Blog Entry

Economists: Lost season 'insane' for NBA players

Posted on: October 31, 2011 11:38 pm
Edited on: October 31, 2011 11:41 pm
 
Posted by Ben Gollivernba-lockout

Tuesday is November 1, meaning the NBA lockout will officially enter its fifth month. We've now officially reached the stage where we find out how much "principle" is worth to the NBA's players.

Why? Because paychecks will finally be missed. Because each wave of cancellations brings with it a known cost. Because the National Basketball Players Association will soon reach the break even point where it will be more beneficial -- purely in their financial best interest -- to cave to the NBA's revenue demands rather than to hold a hard line.

Put simply, the money lost in salary will soon surpass the potential money to be saved in continuing negotiations. Once that happens, this whole thing becomes about principle. 

Two economists writing on Grantland.com assert that the nuclear option -- a completely lost 2011-2012 season -- would be a financially "insane" eventuality for the players, even given the penny-pinching offer currently offered by the league's owners.
The split on BRI (Basketball Related Income) is supposedly the biggest point of contention. Players want 52.5 percent (down from 57 in the previous contract). Owners are “adamant” on 50 percent and started with an initial lowball offer of 37. Take the NBA’s 2009-10 BRI estimate of $3.6 billion; 2.5 percent of that is $90 million. Let’s say the life of the contract is 6 years. The total value of that over six years, with reinvestment, is around $500 million.

Is it economically worthwhile for the players to hold out for $500 million?

No. Total NBA salaries last year were over $1.5 billion, about three times the amount they are fighting over. Canceling a third of the current season would wipe out the gain of winning the extra 2.5 percent of BRI over the life of the new collective bargaining agreement. Canceling the whole season over 2.5 percent of BRI is insane for the players.

Can the players stop the owners from getting a deal that is much worse for them than the previous Collective Bargaining Agreement? No. What the players are willing to agree to is already materially worse than before. The only question that remains is how bad it will get. Does the players’ line in the sand over 2.5 percent of BRI make economic sense? No, not if they miss many games to achieve it.
The NBPA is being advised by a leading economist, so the union is not blind to this reality. In fact, despite all of their rhetoric about being willing to lose multiple seasons to preserve their achievements in previous negotiations, the example set by the financial overhaul of the NHL surely is fresh in their minds. The players will come down off of their current position. It's only a matter of when, and, also, how painful.

If the NBA makes anything more than a modest concession on the revenue split in the next two weeks or so, there's a solid chance this thing gets done. If not, things could get even uglier. The important takeaway point here though is that the NBPA's decision-making is still, after all these months, being guided by rational thought and not emotion. If we're still having this same conversation on Dec. 15, with no substantial movement from either said, then emotion will have won out. That would be terrible, horribly frustrating news for all involved.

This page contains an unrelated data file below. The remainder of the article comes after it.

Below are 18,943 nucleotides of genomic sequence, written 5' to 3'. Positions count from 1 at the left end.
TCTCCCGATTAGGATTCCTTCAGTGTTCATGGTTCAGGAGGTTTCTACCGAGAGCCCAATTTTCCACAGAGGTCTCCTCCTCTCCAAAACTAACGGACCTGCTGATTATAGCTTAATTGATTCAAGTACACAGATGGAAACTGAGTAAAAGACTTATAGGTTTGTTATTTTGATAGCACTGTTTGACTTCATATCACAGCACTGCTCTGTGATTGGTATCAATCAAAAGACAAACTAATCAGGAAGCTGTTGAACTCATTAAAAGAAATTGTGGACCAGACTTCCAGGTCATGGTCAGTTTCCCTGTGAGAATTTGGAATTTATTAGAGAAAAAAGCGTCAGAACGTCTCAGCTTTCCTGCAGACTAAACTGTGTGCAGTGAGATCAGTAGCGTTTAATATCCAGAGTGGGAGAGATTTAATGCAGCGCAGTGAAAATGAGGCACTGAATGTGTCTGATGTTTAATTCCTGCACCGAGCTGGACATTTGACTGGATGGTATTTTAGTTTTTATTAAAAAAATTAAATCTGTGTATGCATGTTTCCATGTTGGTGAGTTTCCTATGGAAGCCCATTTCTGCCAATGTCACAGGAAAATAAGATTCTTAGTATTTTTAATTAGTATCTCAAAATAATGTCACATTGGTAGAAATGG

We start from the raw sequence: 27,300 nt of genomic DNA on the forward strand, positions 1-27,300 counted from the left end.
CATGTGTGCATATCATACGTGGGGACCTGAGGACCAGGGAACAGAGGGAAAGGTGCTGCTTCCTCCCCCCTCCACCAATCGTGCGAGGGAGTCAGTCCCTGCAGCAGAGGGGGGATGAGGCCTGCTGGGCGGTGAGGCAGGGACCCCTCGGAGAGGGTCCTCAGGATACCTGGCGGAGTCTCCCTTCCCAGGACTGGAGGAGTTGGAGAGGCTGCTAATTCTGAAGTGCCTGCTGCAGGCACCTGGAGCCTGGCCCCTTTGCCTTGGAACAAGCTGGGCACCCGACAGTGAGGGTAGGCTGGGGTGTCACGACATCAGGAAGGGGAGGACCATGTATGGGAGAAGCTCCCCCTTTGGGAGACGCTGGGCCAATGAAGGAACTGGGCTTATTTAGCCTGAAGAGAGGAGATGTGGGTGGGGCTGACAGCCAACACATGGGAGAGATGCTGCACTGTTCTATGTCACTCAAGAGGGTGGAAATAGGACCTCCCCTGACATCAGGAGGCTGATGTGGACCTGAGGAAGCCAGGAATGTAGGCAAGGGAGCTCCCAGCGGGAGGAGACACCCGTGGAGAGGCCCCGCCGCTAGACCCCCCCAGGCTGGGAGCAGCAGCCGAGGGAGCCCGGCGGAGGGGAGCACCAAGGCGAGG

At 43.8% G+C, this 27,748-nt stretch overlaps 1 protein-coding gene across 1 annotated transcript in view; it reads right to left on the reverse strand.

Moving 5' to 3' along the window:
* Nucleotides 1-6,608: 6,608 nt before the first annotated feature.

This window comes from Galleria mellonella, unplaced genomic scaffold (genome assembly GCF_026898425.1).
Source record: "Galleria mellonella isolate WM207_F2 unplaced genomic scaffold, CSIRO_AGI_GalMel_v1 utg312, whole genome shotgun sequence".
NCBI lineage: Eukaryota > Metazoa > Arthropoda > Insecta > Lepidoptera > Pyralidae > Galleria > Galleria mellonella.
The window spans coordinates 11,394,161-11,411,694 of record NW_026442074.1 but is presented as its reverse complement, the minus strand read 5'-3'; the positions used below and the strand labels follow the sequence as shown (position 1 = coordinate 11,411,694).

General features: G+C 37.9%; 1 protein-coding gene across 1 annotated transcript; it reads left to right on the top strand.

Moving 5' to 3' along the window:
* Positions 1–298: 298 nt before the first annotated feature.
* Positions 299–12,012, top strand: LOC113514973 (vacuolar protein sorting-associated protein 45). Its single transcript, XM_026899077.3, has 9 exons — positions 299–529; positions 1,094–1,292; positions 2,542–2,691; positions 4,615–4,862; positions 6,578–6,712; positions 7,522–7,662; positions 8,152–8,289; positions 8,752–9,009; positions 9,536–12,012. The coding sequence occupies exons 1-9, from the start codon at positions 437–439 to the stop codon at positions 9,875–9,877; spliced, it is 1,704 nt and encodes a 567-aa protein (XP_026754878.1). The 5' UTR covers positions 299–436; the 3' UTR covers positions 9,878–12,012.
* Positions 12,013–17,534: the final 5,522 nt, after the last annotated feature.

Category: NBA
Comments

Since: May 17, 2008
Posted on: November 1, 2011 12:07 pm
 

Economists: Lost season 'insane' for NBA players

Second the cost of the lockout to the owners and the money they lose on a canceled season for $500 Million is not discussed. 
Good point, but I think the reason it is not discussed is that I think everyone realizes that the owners can afford the loss more than the players.  The mainly billionaire owners say they are already losing $300 million/year under the old deal.  If there is no season, the SAVE $500million in player salaries, so they are already $200million better off with no season as compared to playing--now with the lower BRI split that number will change, but the owners do still save the $500 million in salaries.  Even if they lose money this year...they still own their teams and can own then for decades with an opportunity to make money (and the NBA is usually not their only source of income) while an NBA player has, if he's lucky, maybe a 15 year career, but most much less---they have far less time to make money and will have a harder time "making up" what they lose by sitting out a year.

Bottom line -- if I am losing $300 million a year as an ownership group and sitting out a year over 2.5% of BRI saves me at least $500million in expenses, I am likely willing to do that in exchange for long term, "big picture" gains.  As a player, especially a 10+ year veteran, sitting out a year or more is all loss with any "big-picture" future gains likely being for somebody else's benefit (i.e. future players).  The players will give on this issue, but if I am the owners I might "throw them a bone" and offer 51% so the players can save some face and the league can get back to playing ball quicker.



Since: May 17, 2008
Posted on: November 1, 2011 11:57 am
 

Economists: Lost season 'insane' for NBA players

According to Aldridge, the league offered 50%, but that offer was tied to a de facto hard cap (in other words, a system under which any team subject to the luxury tax would be unable to use most salary cap exceptions).  The players were NOT offering to take 52.5% under that sort of system.  Instead, the players are offering to take 52.5% under a system in which luxury tax payers can use salary cap exceptions (but still pay luxury tax at an escalating rate).  Under that scenario, the owners are offering only 47%.  So the actual gap, on an apples-to-apples comparison, is 47% vs. 52.5%.  That's 5.5%.
I think this is wrong or outdated.  Every report I have read for more than a week says that the sides are both discussing a salary cap situation similar to the procedure now...the difference would be a more punitive "luxury tax" for exceeding the cap, increased revenue sharing, smaller and shorter mid-level exception, and shorter max contracts with smaller max raises, etc.  The "hard cap" proposal is long gone (and, in fact, an article in the NY Time (I think it was the Times) says next years salary cap will be the same as last years if not slightly higher).  The owners are now at 50%, the players at 52.5%.  If this is the only big difference in the two proposals the players are crazy not to take it (as supposedly some older players -- who realize how few years they have left, like Kobe Bryant, Garnett, etc---want to take it).